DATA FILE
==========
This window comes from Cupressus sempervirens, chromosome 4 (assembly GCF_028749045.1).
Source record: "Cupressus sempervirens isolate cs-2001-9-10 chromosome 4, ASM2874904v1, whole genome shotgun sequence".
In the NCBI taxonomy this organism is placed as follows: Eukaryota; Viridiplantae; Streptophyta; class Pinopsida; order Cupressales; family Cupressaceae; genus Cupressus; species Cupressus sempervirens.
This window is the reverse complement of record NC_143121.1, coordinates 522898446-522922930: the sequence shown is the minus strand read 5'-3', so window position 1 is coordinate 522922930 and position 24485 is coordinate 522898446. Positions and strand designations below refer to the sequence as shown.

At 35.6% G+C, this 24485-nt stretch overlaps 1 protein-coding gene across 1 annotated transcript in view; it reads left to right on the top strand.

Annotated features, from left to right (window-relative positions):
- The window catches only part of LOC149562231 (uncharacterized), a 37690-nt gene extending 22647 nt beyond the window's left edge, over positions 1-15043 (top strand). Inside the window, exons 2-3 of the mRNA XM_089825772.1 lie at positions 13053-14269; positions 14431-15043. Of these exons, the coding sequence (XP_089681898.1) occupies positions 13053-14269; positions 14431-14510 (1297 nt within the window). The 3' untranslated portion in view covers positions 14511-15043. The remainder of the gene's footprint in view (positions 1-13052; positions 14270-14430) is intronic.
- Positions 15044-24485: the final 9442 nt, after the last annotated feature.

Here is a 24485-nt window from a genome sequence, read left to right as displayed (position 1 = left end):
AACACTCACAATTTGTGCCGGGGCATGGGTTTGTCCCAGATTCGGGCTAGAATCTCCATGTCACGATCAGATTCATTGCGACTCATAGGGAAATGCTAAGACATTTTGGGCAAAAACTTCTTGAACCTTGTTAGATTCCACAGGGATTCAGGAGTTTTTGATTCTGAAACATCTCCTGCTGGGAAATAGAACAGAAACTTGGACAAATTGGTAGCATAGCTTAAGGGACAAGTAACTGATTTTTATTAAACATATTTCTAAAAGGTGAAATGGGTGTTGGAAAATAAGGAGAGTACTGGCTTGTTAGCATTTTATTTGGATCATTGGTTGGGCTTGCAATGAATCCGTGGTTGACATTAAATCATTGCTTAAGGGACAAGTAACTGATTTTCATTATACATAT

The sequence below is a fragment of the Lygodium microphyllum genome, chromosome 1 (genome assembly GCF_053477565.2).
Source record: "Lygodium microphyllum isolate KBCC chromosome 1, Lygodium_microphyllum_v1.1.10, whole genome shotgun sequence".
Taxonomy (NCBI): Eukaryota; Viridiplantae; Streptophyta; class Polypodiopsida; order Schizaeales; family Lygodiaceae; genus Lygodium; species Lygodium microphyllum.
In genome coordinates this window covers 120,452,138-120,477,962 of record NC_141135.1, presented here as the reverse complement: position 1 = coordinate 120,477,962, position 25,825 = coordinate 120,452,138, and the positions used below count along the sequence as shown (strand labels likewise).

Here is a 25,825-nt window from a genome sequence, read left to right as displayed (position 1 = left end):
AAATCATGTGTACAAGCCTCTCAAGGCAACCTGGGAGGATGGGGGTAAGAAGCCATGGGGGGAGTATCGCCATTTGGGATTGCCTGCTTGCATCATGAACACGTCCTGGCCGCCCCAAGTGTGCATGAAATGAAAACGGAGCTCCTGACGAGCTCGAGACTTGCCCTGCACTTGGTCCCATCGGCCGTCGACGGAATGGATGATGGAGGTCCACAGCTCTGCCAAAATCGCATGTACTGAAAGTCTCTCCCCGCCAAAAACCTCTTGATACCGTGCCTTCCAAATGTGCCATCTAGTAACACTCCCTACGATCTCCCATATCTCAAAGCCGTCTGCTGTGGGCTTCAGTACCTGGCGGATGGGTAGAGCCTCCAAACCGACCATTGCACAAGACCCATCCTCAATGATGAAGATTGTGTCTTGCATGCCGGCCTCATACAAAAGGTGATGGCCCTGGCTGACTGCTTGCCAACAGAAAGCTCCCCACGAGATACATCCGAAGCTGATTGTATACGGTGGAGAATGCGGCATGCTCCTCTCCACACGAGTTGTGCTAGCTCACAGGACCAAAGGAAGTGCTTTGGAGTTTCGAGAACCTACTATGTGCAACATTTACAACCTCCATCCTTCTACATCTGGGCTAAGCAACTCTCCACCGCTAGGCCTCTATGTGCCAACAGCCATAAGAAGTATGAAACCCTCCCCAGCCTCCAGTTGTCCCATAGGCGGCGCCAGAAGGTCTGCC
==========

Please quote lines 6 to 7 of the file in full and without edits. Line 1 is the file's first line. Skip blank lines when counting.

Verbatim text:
Annotated features, from left to right (window-relative positions):
- The window catches only part of LOC149562231 (uncharacterized), a 37690-nt gene extending 22647 nt beyond the window's left edge, over positions 1-15043 (top strand). Inside the window, exons 2-3 of the mRNA XM_089825772.1 lie at positions 13053-14269; positions 14431-15043. Of these exons, the coding sequence (XP_089681898.1) occupies positions 13053-14269; positions 14431-14510 (1297 nt within the window). The 3' untranslated portion in view covers positions 14511-15043. The remainder of the gene's footprint in view (positions 1-13052; positions 14270-14430) is intronic.